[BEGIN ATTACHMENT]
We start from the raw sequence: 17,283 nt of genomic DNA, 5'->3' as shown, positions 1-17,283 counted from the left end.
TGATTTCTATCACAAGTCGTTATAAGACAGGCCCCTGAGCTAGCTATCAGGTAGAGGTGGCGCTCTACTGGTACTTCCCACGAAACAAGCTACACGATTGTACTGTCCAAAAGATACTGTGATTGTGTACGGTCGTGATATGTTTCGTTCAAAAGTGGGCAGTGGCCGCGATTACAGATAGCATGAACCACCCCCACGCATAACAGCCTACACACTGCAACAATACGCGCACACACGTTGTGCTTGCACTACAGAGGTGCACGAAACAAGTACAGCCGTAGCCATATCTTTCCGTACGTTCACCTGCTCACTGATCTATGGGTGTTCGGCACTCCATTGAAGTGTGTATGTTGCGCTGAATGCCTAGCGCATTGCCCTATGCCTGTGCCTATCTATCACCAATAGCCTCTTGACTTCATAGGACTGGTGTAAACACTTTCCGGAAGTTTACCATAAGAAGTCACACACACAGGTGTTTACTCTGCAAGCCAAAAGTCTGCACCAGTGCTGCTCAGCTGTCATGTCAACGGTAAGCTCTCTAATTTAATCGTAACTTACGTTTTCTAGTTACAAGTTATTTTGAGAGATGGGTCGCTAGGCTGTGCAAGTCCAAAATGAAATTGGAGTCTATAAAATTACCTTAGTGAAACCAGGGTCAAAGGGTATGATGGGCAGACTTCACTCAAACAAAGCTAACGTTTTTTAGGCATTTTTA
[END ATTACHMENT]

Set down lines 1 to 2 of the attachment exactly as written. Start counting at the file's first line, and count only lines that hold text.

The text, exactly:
We start from the raw sequence: 17,283 nt of genomic DNA, 5'->3' as shown, positions 1-17,283 counted from the left end.
TGATTTCTATCACAAGTCGTTATAAGACAGGCCCCTGAGCTAGCTATCAGGTAGAGGTGGCGCTCTACTGGTACTTCCCACGAAACAAGCTACACGATTGTACTGTCCAAAAGATACTGTGATTGTGTACGGTCGTGATATGTTTCGTTCAAAAGTGGGCAGTGGCCGCGATTACAGATAGCATGAACCACCCCCACGCATAACAGCCTACACACTGCAACAATACGCGCACACACGTTGTGCTTGCACTACAGAGGTGCACGAAACAAGTACAGCCGTAGCCATATCTTTCCGTACGTTCACCTGCTCACTGATCTATGGGTGTTCGGCACTCCATTGAAGTGTGTATGTTGCGCTGAATGCCTAGCGCATTGCCCTATGCCTGTGCCTATCTATCACCAATAGCCTCTTGACTTCATAGGACTGGTGTAAACACTTTCCGGAAGTTTACCATAAGAAGTCACACACACAGGTGTTTACTCTGCAAGCCAAAAGTCTGCACCAGTGCTGCTCAGCTGTCATGTCAACGGTAAGCTCTCTAATTTAATCGTAACTTACGTTTTCTAGTTACAAGTTATTTTGAGAGATGGGTCGCTAGGCTGTGCAAGTCCAAAATGAAATTGGAGTCTATAAAATTACCTTAGTGAAACCAGGGTCAAAGGGTATGATGGGCAGACTTCACTCAAACAAAGCTAACGTTTTTTAGGCATTTTTA